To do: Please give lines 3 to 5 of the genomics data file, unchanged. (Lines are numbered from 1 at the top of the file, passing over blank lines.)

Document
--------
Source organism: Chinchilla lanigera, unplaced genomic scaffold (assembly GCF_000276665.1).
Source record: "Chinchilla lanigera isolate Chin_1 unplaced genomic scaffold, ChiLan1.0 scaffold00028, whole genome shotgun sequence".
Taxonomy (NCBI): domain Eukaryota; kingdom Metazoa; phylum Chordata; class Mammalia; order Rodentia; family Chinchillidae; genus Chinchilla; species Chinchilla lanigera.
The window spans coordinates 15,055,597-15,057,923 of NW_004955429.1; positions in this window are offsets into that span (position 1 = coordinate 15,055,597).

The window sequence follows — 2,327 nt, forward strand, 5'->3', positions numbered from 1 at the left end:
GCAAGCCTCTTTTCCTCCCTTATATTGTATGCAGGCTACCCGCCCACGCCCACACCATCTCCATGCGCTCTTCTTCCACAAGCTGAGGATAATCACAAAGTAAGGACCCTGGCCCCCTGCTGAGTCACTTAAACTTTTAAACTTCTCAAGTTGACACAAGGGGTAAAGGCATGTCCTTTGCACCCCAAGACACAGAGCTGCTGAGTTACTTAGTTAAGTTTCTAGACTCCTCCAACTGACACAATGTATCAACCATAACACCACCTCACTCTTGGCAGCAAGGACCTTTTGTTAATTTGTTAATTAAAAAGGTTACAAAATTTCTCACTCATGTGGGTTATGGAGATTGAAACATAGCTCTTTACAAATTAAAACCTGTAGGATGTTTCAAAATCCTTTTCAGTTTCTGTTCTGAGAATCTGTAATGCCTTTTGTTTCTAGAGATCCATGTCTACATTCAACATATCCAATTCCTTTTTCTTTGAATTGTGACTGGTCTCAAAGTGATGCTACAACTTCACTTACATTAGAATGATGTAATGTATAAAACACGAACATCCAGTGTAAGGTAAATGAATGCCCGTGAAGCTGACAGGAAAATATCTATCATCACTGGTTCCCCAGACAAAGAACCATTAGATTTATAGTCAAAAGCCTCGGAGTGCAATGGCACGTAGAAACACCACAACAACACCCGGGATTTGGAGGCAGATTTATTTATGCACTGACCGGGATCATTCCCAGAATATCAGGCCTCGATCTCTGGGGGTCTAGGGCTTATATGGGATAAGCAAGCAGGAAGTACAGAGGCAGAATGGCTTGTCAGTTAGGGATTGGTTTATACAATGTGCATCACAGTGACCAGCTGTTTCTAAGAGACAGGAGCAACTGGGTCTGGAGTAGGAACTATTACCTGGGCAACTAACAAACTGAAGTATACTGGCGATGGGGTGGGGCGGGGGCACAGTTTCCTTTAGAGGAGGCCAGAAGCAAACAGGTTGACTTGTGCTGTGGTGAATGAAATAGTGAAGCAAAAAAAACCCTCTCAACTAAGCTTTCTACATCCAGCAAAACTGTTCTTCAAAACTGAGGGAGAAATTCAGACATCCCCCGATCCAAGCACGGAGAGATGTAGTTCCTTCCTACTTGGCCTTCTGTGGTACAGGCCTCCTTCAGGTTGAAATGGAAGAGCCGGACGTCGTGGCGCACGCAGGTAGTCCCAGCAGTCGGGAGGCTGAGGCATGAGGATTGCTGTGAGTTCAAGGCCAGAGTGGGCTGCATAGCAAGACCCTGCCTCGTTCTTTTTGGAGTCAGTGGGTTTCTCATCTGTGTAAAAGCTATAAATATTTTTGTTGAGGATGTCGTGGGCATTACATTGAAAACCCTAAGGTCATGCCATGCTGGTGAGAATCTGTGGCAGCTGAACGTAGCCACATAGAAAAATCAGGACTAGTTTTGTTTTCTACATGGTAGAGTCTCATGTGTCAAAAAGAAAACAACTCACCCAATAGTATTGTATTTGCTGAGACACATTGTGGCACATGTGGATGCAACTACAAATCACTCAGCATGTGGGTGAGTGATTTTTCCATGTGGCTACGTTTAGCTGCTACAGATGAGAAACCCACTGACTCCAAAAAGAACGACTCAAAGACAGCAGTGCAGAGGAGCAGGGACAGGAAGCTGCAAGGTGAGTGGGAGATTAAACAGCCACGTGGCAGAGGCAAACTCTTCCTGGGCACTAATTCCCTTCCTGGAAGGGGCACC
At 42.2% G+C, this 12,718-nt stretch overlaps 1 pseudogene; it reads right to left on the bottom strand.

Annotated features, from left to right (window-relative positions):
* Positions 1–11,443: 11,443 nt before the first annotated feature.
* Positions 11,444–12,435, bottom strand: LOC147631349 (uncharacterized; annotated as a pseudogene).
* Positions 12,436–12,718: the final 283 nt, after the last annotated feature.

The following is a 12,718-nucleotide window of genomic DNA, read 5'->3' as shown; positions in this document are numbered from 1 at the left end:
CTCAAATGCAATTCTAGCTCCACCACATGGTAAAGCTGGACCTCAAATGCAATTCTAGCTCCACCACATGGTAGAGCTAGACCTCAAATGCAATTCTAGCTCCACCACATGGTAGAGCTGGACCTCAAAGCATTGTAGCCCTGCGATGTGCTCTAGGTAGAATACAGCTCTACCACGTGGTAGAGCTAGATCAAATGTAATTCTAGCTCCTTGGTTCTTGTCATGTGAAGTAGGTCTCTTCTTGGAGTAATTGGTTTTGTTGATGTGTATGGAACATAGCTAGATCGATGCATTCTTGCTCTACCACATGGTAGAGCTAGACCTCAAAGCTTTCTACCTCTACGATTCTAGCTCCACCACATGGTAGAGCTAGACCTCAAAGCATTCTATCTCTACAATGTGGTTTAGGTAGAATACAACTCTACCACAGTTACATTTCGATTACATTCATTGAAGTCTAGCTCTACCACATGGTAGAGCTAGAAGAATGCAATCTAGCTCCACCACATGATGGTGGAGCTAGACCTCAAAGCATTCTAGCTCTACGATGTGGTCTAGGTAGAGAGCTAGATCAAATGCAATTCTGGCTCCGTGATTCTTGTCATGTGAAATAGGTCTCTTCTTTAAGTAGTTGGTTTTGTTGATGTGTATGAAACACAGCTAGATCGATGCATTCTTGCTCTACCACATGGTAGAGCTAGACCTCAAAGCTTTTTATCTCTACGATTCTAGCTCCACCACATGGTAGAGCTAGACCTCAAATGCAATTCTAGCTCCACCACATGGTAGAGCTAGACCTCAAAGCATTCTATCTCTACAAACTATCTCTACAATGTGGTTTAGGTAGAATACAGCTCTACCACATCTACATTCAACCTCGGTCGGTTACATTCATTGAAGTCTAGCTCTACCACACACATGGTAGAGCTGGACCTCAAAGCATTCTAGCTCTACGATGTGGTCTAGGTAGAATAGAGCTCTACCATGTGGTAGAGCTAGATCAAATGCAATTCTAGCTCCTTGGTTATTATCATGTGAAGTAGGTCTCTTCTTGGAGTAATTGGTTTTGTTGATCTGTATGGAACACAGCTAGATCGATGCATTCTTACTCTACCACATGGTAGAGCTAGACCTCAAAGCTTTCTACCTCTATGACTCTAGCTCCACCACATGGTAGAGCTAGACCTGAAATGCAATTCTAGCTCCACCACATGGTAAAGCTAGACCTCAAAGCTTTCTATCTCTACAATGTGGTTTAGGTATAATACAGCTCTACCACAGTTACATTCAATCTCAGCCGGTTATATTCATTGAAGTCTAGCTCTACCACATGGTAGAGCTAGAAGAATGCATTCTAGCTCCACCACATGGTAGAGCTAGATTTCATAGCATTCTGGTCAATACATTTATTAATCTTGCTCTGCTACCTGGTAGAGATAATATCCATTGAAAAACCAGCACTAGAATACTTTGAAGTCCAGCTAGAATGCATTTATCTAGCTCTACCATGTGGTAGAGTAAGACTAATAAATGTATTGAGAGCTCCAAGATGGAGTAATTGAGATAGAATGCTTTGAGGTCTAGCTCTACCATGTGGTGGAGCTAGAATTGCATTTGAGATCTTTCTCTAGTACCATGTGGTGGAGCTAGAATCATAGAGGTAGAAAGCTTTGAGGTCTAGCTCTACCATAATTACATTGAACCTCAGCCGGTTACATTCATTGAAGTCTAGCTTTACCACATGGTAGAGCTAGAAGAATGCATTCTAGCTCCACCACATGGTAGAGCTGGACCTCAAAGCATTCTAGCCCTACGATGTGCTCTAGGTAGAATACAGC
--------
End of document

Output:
Taxonomy (NCBI): domain Eukaryota; kingdom Metazoa; phylum Chordata; class Mammalia; order Rodentia; family Chinchillidae; genus Chinchilla; species Chinchilla lanigera.
The window spans coordinates 15,055,597-15,057,923 of NW_004955429.1; positions in this window are offsets into that span (position 1 = coordinate 15,055,597).

The window sequence follows — 2,327 nt, forward strand, 5'->3', positions numbered from 1 at the left end: